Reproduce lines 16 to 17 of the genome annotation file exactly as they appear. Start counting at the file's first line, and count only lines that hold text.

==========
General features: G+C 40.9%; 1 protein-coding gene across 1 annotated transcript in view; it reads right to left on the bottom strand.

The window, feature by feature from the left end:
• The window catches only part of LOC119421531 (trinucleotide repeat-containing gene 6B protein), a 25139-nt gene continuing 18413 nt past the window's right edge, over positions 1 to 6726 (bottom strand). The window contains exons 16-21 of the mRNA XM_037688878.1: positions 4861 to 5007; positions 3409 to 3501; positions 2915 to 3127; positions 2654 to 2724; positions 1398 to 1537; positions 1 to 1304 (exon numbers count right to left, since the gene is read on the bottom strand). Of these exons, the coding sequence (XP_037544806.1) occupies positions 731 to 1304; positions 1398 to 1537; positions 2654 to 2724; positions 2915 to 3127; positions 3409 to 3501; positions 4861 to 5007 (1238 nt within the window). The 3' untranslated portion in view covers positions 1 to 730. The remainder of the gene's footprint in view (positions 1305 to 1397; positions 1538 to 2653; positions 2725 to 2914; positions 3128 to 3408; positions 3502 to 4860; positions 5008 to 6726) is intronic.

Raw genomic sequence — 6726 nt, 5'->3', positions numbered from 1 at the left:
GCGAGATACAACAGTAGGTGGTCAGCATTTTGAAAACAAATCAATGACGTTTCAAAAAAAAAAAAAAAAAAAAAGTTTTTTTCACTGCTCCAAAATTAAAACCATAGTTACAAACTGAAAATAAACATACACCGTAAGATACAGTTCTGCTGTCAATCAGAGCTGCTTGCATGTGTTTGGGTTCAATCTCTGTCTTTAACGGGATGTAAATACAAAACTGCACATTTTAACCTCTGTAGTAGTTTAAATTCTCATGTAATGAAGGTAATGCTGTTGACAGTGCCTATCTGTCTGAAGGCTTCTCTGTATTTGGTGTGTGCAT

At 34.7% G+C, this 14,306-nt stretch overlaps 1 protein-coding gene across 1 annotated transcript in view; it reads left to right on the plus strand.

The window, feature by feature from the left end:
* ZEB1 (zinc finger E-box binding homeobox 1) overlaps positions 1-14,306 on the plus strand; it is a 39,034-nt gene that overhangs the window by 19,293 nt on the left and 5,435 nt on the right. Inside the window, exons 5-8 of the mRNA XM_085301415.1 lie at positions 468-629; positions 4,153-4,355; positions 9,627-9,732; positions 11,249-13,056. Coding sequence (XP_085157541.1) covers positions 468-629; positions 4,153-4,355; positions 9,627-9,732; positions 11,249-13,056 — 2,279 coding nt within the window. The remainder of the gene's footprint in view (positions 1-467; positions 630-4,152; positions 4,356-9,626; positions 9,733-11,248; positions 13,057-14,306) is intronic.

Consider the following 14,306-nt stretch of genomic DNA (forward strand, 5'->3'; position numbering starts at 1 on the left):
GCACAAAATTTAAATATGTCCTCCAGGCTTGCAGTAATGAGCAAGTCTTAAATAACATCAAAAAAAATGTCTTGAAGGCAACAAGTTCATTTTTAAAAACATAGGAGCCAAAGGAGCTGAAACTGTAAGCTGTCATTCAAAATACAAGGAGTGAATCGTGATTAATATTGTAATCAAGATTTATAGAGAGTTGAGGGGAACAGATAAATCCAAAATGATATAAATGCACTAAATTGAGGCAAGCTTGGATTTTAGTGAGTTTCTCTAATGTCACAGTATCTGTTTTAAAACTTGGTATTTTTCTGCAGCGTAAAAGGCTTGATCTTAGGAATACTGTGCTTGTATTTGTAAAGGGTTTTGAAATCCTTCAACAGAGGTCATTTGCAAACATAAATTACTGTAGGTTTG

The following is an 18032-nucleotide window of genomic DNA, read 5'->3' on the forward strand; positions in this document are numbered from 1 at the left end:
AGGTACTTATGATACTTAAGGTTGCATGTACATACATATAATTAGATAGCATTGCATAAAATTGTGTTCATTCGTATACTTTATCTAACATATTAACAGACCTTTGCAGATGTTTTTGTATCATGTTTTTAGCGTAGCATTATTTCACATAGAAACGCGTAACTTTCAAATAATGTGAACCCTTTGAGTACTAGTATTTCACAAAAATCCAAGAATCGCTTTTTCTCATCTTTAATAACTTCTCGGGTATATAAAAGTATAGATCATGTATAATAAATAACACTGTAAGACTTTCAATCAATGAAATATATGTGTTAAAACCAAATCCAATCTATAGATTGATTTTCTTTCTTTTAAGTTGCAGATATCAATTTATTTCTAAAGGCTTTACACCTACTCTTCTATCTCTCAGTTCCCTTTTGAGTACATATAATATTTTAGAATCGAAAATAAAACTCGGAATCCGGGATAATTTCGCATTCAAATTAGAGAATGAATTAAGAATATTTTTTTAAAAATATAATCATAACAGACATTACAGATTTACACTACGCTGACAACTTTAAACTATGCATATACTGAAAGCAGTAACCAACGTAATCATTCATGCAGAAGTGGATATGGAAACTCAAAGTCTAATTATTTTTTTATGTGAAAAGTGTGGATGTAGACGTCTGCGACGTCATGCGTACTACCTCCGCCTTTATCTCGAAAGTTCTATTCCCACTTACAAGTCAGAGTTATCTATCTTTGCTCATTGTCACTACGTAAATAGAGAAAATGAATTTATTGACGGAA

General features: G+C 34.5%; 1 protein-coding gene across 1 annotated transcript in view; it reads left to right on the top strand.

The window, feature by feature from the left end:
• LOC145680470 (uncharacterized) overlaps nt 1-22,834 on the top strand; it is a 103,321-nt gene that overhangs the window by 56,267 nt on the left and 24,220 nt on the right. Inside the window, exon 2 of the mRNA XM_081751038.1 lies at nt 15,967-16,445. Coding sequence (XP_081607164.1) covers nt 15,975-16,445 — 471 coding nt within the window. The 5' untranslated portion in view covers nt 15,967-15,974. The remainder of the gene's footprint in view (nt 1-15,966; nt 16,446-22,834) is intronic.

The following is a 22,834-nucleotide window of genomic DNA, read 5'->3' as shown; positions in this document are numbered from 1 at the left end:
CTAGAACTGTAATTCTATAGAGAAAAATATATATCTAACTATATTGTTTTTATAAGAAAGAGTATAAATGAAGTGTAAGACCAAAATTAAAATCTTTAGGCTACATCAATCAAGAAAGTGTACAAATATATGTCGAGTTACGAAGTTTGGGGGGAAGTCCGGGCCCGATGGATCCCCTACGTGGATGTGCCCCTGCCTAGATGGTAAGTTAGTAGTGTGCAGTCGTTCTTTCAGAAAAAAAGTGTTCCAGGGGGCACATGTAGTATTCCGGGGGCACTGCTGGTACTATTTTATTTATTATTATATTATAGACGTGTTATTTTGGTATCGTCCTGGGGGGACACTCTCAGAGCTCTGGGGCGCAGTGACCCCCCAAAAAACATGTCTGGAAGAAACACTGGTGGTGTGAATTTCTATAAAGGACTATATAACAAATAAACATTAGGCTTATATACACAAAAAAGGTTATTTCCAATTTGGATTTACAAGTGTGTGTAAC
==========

The following is a 22,834-nucleotide window of genomic DNA, read 5'->3' as shown; positions in this document are numbered from 1 at the left end:
CTAGAACTGTAATTCTATAGAGAAAAATATATATCTAACTATATTGTTTTTATAAGAAAGAGTATAAATGAAGTGTAAGACCAAAATTAAAATCTTTAGGCTACATCAATCAAGAAAGTGTACAAATATATGTCGAGTTACGAAGTTTGGGGGGAAGTCCGGGCCCGATGGATCCCCTACGTGGATGTGCCCCTGCCTAGATGGTAAGTTAGTAGTGTGCAGTCGTTCTTTCAGAAAAAAAGTGTTCCAGGGGGCACATGTAGTATTCCGGGGGCACTGCTGGTACTATTTTATTTATTATTATATTATAGACGTGTTATTTTGGTATCGTCCTGGGGGGACACTCTCAGAGCTCTGGGGCGCAGTGACCCCCCAAAAAACATGTCTGGAAGAAACACTGGTGGTGTGAATTTCTATAAAGGACTATATAACAAATAAACATTAGGCTTATATACACAAAAAAGGTTATTTCCAATTTGGATTTACAAGTGTGTGTAAC